You might deduct that technology, streaming digital content on mobile devices, is changing TV broadcast news business permanently. Clearly the distribution of content is changing but there are also changes in the demand dependent upon the source. Cable and Network TV news numbers among Millennials is abysmal. The question is what happens to viewership patterns as the Millennial generation ages. Do they shift to more traditional viewership patterns?
Overall consumption of content via the television is definitely trending down for a number of reasons (we all have our own thoughts on topic). The focus of this article isn't a debate of industries in decline. It's about recognition that there trends resulting in negative demand, industry contraction and literally, a channel shift. It's important to not get caught up in logic that results in you just kicking the can down the road.
For example, I had to chuckle when I saw this last week ....
"....even if Pyeongchang won’t reach nearly as many American homes as some past big Winter Games, NBC is rightly pointing out that the 2018 Olympics are doing incredible numbers relative to everything else on TV. Put another way: The NBC-only prime-time numbers may be down, but they’re down a lot less than programming on rival networks."
In other words "we sucked less than everyone else". What's important to acknowledge in this is the trend, not the competition. If the whole industry is in decline, all traditional outlets end up impacted and that should be driving your career strategy. Again, there is a channel shift and you need to be shifting with it.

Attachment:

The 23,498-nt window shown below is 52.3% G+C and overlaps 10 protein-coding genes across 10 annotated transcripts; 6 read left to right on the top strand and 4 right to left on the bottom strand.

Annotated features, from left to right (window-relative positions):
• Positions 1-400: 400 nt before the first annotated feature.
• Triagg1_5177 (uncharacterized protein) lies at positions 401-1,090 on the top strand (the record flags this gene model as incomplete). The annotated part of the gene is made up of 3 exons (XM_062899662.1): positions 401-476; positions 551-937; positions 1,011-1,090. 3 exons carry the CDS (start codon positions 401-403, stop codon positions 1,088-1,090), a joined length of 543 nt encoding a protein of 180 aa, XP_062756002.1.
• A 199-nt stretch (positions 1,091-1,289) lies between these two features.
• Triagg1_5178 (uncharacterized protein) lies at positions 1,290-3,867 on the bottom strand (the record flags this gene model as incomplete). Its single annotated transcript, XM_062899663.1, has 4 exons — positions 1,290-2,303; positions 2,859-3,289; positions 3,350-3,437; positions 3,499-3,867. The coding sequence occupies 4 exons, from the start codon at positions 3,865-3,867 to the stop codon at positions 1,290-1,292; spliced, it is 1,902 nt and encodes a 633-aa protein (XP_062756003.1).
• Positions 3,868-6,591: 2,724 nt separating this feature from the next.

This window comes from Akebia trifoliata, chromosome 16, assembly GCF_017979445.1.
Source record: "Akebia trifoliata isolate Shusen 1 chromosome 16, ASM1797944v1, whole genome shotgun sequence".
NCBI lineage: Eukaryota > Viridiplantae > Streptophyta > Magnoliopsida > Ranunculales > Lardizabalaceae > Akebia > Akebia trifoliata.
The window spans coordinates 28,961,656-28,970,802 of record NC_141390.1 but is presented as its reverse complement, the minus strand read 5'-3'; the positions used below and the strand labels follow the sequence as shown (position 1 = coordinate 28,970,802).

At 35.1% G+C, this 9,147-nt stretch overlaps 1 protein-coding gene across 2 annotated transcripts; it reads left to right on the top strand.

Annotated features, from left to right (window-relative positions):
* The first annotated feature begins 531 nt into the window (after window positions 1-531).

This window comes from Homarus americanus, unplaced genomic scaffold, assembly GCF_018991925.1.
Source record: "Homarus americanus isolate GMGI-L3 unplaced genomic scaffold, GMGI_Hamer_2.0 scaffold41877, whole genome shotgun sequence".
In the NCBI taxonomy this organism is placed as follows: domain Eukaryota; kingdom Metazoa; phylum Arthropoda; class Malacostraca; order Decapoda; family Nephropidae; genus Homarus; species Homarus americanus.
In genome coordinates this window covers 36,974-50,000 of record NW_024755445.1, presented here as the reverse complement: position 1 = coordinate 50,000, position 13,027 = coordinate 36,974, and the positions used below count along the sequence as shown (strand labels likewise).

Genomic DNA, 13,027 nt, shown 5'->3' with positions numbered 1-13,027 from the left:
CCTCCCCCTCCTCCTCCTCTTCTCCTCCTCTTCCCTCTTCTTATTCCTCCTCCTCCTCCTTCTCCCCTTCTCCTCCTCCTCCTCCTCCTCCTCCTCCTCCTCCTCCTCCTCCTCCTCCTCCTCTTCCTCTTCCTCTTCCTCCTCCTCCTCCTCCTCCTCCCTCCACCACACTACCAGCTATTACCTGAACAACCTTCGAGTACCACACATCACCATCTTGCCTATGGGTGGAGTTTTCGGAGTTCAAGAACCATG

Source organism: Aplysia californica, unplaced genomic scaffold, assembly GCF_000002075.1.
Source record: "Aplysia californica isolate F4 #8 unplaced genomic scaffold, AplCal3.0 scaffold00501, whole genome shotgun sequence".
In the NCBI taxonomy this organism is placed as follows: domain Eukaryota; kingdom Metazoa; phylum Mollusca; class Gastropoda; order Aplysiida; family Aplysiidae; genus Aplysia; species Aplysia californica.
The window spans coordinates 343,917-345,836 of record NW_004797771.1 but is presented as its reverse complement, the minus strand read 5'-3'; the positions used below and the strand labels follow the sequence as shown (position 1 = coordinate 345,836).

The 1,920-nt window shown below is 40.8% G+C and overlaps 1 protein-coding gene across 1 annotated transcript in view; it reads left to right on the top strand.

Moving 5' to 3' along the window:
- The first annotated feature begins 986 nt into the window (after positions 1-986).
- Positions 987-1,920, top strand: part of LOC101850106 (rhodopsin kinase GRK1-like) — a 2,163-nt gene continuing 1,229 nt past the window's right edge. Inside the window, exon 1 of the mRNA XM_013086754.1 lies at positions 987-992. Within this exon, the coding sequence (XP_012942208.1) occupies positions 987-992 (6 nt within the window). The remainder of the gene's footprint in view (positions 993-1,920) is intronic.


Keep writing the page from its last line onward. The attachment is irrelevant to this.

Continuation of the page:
Your homework in this exercise (all my clients have homework!) is to take a hard look at what is happening in your industry. What are the trends? How do they impact what I do directly? Where is demand shifting? Where are the unmet needs going? Next week, Part 2 of this article will focus on the impact to you individually and some thoughts about two courses of action:
Adapt in an effort to survive and thrive.
Transition and prepared for change.
In the meantime .... Be Bold. Be Great. Be Timeless!
Mike has held C-Suite, Executive and Senior Sales, Marketing, Business Development, and General Management roles with Equifax, Cox Enterprises, WW Grainger, and Federal-Mogul Corporation. Mike has led sales, service and operations organizations of over 1,500 associates and accountable for P&L responsibility in excess of $250M.
Dedicated to giving back, Mike formed The MBAR Group in 2009 with the sole intent of providing pro bono career and business consulting services to the underprivileged and underserved. Today as founder and CEO of TalentBlvd, he coaches a number of high profile business and media personalities as well as holding advisory board positions guiding a number of multimedia and small business startups.
Mike earned his MBA from the Kellogg School of Management, Northwestern University and holds a Bachelor of Science degree from Michigan State University. He is a past chapter President of the American Marketing Association. Mike and family split time between their adopted state of Missouri and family home in NW Michigan where their philanthropic causes include The Kingdom House – St Louis, BACN in Benzonia, MI., and Samaritan’s Purse, Boone NC.
Photo credits: Thome Review, PEW Research, Variety, USA Today, Sporting News